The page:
HOUSTON/NEW YORK- Freight rates for US crude tankers bound for Asia hit an all-time high on Wednesday as US sanctions on a Chinese transport giant cut vessel availability, traders and shipbrokers said.
South Korea’s top refiner SK Energy chartered a supertanker, Maxim, to ship US crude to South Korea in November for $10 million, the highest price for a US Gulf-to-Asia shipment ever, two sources familiar with the matter said. SK could not be reached for comment.
The United States last week imposed sanctions on two units of China’s COSCO for alleged involvement in ferrying crude out of Iran. That action prompted US Gulf Coast exporters to hold back chartering COSCO-linked vessels, traders and shipbrokers said.
One of the units – COSCO Shipping Tanker (Dalian) – owns and manages at least 36 tankers for crude and refined products, including 18 supertankers or very large crude carriers (VLCCs), according to shipping sources and Refinitiv data.
Earlier this week, suggested rates for VLCCs, which can carry around 2 million barrels, from the US Gulf Coast to China vaulted to $9.8 million, up from $6.2 million in early September, according to ship broker McQuilling Services.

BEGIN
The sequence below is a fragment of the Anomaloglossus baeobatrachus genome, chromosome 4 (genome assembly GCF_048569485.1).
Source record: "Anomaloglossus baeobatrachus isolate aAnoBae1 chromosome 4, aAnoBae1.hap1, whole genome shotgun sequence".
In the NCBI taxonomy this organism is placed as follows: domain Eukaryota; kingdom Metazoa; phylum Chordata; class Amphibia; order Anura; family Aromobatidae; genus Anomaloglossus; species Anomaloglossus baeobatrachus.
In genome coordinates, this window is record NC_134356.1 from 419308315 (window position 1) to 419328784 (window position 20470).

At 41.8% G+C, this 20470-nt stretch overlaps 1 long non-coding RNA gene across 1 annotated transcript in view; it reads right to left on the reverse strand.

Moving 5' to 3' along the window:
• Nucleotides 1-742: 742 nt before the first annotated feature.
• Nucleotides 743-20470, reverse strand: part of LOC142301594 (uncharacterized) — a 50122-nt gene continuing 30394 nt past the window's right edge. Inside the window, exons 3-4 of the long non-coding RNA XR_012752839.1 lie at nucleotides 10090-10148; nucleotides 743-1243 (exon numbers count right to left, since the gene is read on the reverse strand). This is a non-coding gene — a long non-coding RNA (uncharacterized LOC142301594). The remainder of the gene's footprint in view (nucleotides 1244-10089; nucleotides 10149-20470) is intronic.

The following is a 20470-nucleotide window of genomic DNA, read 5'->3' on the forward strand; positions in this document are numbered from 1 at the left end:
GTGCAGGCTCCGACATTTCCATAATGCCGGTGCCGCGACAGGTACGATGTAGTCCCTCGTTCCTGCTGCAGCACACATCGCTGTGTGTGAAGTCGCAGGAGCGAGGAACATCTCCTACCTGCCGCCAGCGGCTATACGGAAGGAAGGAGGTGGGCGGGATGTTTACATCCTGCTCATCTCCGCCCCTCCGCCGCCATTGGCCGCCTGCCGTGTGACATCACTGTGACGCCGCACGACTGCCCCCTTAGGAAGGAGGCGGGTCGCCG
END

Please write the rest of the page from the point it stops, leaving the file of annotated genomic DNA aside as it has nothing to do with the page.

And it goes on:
Friday’s highest quote was at $9.5 million for charterer Atlantic Trading & Marketing, a unit of Total SA, to book a VLCC from the US Gulf Coast to China, shipbrokers said. The deal did not go through, the brokers said, and Atlantic Trading declined to comment.
Occidental Petroleum Corp last week replaced a COSCO-operated supertanker, Coswish Lake, following the US sanctions, by chartering smaller vessels from Texas to destinations in Asia, shipbrokers said.
The Coswish Lake had anchored off Corpus Christi, Texas, since Sept. 23 and departed on Sunday without loading crude, according to Refinitiv Eikon data.
Occidental did not respond to requests for comment.
SK Energy also replaced a COSCO-operated supertanker, Cosmerry Lake, with two Suezmax-class tankers, which can carry about 800,000 to more than 1 million barrels, the Stena Supreme and Sonangol Portoamboi, shipbrokers said.
The surge in freight costs has narrowed the window to profitably export US crude to Asia and left some US crude exporters reluctant to book vessels at the higher rates. That could limit November loadings and exports unless more vessels become available in coming weeks, traders said. – Reuters